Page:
Another important objective of cost accounting is the creation of useful cost data and information for the purposes of planning and control by management. The different alternative plans are evaluated in terms of respective costs and associated benefits. The management control over business operations aims to establish balance between actual and budgeted performance. A properly designed cost accounting system includes the following steps in the control process: 1. Comparing actual performance with budgets and standard 2. Analyzing the variances between budget and standards and actual by causes, and management responsibility so that corrective actions may take place. 3. Providing managers with data and reports about their individual performances and performances of subordinates.
Information for decision
Another important objective of cost accounting system is to provide data and special analyses for short and long-run decisions of a non-recurring nature. Appropriate cost information must be accumulated to make a wide variety of short and long run decision. According to Henke and Spoede, the following are the cost information developed in cost accounting: 1. As a basis for valuing manufactured inventories and cost of goods sold in externally presented financial reports. 2. In controlling operations through the evaluation of operating results and the placement of responsibilities for the uses of organizational resources on the shoulders of specifically identifiable persons within the organization. 3. In planning operations through the establishment of cost and budgetary goals. 4. In making day- to- day operating decisions.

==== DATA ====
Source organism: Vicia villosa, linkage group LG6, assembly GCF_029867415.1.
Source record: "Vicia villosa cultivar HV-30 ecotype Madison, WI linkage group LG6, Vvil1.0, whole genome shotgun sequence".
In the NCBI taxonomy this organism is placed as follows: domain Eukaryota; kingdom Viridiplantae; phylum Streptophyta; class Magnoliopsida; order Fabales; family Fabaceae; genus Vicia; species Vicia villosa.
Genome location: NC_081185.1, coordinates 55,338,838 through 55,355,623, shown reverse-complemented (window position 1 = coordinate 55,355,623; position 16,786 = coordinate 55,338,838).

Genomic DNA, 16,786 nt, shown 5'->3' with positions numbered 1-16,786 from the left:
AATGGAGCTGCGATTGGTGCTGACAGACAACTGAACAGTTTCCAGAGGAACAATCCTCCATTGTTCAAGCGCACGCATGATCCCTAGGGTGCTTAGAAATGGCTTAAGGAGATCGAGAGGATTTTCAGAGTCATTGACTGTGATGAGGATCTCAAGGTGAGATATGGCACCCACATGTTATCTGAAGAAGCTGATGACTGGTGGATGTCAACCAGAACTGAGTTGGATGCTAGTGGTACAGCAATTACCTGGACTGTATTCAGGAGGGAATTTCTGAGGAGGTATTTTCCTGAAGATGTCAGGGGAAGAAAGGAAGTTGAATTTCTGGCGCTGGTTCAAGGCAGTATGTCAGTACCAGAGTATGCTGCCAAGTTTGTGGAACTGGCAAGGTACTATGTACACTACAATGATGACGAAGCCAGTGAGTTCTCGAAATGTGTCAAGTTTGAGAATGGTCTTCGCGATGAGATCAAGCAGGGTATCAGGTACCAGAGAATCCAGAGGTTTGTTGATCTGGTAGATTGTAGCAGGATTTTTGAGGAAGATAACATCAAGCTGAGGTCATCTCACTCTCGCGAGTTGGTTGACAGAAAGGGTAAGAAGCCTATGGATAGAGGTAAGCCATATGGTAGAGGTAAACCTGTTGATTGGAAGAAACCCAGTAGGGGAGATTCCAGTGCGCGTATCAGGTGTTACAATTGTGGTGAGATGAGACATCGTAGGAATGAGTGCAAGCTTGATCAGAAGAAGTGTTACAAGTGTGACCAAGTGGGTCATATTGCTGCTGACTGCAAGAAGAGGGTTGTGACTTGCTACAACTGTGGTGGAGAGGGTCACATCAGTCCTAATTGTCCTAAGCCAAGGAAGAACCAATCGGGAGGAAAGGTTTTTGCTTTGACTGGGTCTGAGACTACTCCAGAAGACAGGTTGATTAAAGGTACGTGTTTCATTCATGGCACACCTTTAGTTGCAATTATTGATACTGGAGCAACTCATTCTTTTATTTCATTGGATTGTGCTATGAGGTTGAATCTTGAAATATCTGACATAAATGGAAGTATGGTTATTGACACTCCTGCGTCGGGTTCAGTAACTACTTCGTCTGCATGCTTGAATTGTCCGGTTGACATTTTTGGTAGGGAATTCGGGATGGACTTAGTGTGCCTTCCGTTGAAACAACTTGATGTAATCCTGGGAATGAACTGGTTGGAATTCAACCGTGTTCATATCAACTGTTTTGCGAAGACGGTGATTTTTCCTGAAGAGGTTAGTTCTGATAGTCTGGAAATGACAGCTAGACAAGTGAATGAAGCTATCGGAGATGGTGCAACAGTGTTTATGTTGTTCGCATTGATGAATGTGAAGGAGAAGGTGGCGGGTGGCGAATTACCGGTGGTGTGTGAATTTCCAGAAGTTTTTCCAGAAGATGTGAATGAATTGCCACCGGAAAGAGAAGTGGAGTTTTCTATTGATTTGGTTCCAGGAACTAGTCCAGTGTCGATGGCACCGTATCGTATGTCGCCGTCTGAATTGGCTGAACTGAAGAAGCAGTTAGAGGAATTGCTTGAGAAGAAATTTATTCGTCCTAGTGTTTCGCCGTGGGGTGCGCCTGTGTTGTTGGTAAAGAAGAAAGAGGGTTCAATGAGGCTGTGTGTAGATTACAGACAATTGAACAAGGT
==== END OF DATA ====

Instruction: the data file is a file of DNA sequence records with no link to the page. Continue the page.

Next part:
The cost information is used for two purposes in most organizations:
1) the cost accounting systems provide information to evaluate the performance of an organizational unit or his manager, and
2) also provide the means for estimating the unit cost of products or services that the organization can manufacture or provide to others.
a) Performance measurement: This measurement can be done by comparing current costs with those who were expected – or standard costs budgeted cost – to the degree of knowing which of them have been controlled. Deviations of expected with the current – variances – can be identified, evaluated and discussed by managers.